Kingsport Times News Monday, September 1, 2014

Business & Technology

November 23rd, 2007 12:00 am by Rick Wagner



KINGSPORT — Judging by early morning customer lines and sales predictions, Black Friday 2007 was a huge hit in the Model City.


“I think we’ll have a double-digit increase over the same day last year,” predicted Kevin Harmon, general manager of the Fort Henry Mall. “You can’t end well if you don’t start well.”


The mall, under new ownership this year with renovations planned to start next year, has specialty tenants in place just for the holidays plus a new permanent tenant, the Shoe Depot, which opened near Sear’s on Nov. 17.


The unofficial kickoff to the Christmas holiday season, Black Friday is not always the heaviest shopping day of the year but in some recent years has been, started at 4 a.m. with the opening of Kohl’s and Old Navy at Kingsport Pavilion and J.C. Penney and Aeropostale in the Fort Henry Mall. Historically, for some retailers, Black Friday marks the switch from being in the red or losing money to being in the black or making a profit for the year.


Many stores will continue throughout the weekend with door-buster and early-bird specials.


“They (customers) started lining up in front of the store at 1:30 a.m.,” said Matt Klucher, one of the “team leaders,” or store manager, of the Target at the Kingsport Pavilion, a new strip mall on East Stone Drive. He said Kohl’s customers lined up around the building before the Kohl’s 4 a.m. opening, while Target customers lined up past Kohl’s for the 6 a.m. Target opening.


Goody’s and Office Depot at East Stone Commons opened at 5 a.m., as did KB Toys, which drew a long line of customers. Kmart, the two Kingsport Lowe’s, Home Depot, Radio Shack in the mall and Big Lots near the mall each opened at 6 a.m.


Matt Barnett, store manager of Circuit City, said chainwide the retailer limited the number of people entering stores at the same time and the total number in the store for fire safety reasons.


“I’d say in a couple of years, there’ll be somebody that opens at midnight,” Barnett said.


However, for some shoppers, Black Friday — or at least the waiting in line for Black Friday — started even earlier than midnight.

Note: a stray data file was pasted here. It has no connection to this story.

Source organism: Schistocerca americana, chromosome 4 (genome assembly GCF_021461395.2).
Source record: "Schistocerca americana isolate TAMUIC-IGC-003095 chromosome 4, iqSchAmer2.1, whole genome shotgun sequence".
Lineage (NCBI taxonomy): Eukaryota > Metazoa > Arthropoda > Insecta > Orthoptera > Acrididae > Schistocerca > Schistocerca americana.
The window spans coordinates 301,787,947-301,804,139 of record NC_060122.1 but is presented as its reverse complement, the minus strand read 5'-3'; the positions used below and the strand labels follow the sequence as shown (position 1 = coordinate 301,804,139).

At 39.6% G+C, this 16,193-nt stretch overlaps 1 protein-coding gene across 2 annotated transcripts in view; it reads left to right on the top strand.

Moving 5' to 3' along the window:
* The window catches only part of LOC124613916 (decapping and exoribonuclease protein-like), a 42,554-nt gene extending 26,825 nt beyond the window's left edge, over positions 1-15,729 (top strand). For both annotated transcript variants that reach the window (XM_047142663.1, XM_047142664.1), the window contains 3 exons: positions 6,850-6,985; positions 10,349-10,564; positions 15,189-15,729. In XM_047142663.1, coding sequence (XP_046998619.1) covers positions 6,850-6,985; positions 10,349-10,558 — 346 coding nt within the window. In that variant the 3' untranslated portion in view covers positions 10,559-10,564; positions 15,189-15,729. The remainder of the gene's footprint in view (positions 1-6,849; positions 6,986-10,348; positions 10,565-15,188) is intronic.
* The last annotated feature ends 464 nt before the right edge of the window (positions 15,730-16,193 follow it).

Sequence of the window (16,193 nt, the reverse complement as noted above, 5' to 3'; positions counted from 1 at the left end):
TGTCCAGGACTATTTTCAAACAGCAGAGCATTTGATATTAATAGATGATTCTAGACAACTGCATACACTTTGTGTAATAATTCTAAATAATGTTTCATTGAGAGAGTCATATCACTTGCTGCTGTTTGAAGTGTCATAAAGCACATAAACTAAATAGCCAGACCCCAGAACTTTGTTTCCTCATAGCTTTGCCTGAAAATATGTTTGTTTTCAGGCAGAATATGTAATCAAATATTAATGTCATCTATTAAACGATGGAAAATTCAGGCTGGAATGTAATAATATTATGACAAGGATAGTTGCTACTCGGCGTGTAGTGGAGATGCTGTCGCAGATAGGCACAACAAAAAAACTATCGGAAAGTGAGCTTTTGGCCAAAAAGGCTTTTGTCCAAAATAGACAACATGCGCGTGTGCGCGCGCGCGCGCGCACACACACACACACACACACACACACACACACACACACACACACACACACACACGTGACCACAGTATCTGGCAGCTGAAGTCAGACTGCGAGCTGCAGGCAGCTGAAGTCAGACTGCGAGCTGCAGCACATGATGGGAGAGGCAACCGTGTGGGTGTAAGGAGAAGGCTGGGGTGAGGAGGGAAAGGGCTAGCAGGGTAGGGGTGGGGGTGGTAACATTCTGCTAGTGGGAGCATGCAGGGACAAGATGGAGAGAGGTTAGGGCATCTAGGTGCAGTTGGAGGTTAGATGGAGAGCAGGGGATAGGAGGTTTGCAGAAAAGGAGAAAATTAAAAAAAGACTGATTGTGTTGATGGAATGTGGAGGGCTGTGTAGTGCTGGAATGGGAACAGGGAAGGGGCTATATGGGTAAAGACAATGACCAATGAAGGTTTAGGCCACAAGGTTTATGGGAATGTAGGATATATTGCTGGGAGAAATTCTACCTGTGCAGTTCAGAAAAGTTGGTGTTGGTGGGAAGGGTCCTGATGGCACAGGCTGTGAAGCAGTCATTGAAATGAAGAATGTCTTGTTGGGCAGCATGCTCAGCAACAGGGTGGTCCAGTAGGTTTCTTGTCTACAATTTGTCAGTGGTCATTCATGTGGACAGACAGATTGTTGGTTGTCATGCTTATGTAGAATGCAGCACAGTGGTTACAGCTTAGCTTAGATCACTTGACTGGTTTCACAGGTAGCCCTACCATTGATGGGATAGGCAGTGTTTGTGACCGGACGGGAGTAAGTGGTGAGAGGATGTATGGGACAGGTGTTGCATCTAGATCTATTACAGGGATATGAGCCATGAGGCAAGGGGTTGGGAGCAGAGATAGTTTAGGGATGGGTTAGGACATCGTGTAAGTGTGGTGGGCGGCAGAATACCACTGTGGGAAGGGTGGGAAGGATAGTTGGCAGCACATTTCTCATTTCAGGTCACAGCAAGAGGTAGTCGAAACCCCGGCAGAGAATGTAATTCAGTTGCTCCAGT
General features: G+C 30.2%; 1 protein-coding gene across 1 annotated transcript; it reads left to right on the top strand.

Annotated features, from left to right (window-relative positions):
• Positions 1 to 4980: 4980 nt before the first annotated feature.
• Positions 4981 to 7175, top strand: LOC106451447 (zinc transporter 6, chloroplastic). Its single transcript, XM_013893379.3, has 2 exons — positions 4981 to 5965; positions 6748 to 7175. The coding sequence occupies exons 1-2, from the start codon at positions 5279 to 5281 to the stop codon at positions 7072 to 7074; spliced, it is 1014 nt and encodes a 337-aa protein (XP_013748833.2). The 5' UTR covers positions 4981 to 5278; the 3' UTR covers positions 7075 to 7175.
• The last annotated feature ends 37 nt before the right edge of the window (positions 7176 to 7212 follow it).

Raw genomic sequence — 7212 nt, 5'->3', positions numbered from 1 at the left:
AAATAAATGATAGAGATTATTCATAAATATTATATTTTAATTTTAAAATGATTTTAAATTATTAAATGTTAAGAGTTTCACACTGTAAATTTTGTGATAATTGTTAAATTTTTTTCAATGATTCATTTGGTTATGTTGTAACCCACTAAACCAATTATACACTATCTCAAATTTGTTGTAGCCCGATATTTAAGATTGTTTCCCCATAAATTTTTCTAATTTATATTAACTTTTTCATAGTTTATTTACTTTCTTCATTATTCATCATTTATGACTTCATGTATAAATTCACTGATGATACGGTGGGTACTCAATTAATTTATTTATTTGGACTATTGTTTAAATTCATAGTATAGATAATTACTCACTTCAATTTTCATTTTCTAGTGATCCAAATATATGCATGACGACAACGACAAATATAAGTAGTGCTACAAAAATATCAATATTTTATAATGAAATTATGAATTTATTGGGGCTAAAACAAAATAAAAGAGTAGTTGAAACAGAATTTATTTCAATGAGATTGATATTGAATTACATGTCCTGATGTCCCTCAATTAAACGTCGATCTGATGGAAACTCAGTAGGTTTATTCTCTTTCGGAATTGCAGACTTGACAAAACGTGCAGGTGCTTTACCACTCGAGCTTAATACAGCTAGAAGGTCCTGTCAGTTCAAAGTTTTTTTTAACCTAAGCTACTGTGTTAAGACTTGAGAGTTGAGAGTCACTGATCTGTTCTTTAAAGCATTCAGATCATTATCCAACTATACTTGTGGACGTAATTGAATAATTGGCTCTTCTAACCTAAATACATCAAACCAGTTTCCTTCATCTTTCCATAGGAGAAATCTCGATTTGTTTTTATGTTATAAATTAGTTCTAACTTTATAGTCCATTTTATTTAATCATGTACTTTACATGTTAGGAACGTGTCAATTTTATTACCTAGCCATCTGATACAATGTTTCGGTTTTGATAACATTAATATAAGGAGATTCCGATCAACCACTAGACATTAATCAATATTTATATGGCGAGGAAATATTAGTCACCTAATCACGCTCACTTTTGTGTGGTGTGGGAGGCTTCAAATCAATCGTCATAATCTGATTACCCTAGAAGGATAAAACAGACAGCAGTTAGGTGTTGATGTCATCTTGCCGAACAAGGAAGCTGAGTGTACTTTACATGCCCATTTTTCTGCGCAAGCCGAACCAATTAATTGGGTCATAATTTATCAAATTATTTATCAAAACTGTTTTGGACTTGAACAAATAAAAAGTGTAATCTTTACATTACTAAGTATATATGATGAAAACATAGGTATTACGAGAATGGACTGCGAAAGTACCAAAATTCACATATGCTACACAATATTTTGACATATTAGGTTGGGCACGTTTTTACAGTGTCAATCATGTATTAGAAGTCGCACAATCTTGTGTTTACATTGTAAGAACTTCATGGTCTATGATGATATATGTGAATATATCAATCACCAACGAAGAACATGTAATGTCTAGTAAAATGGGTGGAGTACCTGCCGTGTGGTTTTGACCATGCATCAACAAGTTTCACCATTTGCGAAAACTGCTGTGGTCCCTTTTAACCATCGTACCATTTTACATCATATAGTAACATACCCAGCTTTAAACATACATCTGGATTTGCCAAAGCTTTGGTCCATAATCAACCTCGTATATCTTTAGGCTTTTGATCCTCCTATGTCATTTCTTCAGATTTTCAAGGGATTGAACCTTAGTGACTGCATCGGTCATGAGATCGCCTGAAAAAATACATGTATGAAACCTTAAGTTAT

James Phillips was in line at Circuit City off Stone Drive at 10 p.m. Thanksgiving Day, part of a plan his father — Mayor Dennis Phillips — said was to get deals on a laptop computer, 32-inch television and 19-inch television.


The younger Phillips succeeded, and the elder Phillips was in line at Circuit City before 8 a.m. with some deals of his own: three combination DVD players and VCR units.


Later, about 10:20 a.m., Phillips joined the Shop Kingsport Patrol near the entrance to Target.


The program, the brainchild of the Kingsport Convention and Visitors Bureau, presented a $100 gift certificate from the Carriage House custom framing downtown to Kathy Casey of the Rock Springs community near Kingsport.


Casey and her son, Josh Davenport, had started their shopping at 6 a.m. at the Fort Henry Mall.


“I was at the mall at 6 o’clock, then I came here,” Casey said of her shopping, which included toys and clothes. “I used to go to Johnson City, but now I just stay here because there’s more here.”


Jud Teague, executive director of KCVB, said the program started in September, and Friday marked its second giving of a gift certificate.


The plan is to give one out four or five times a year, with another planned before Christmas. The first gave certificates to the mall and theater, so Teague said the prizes will vary.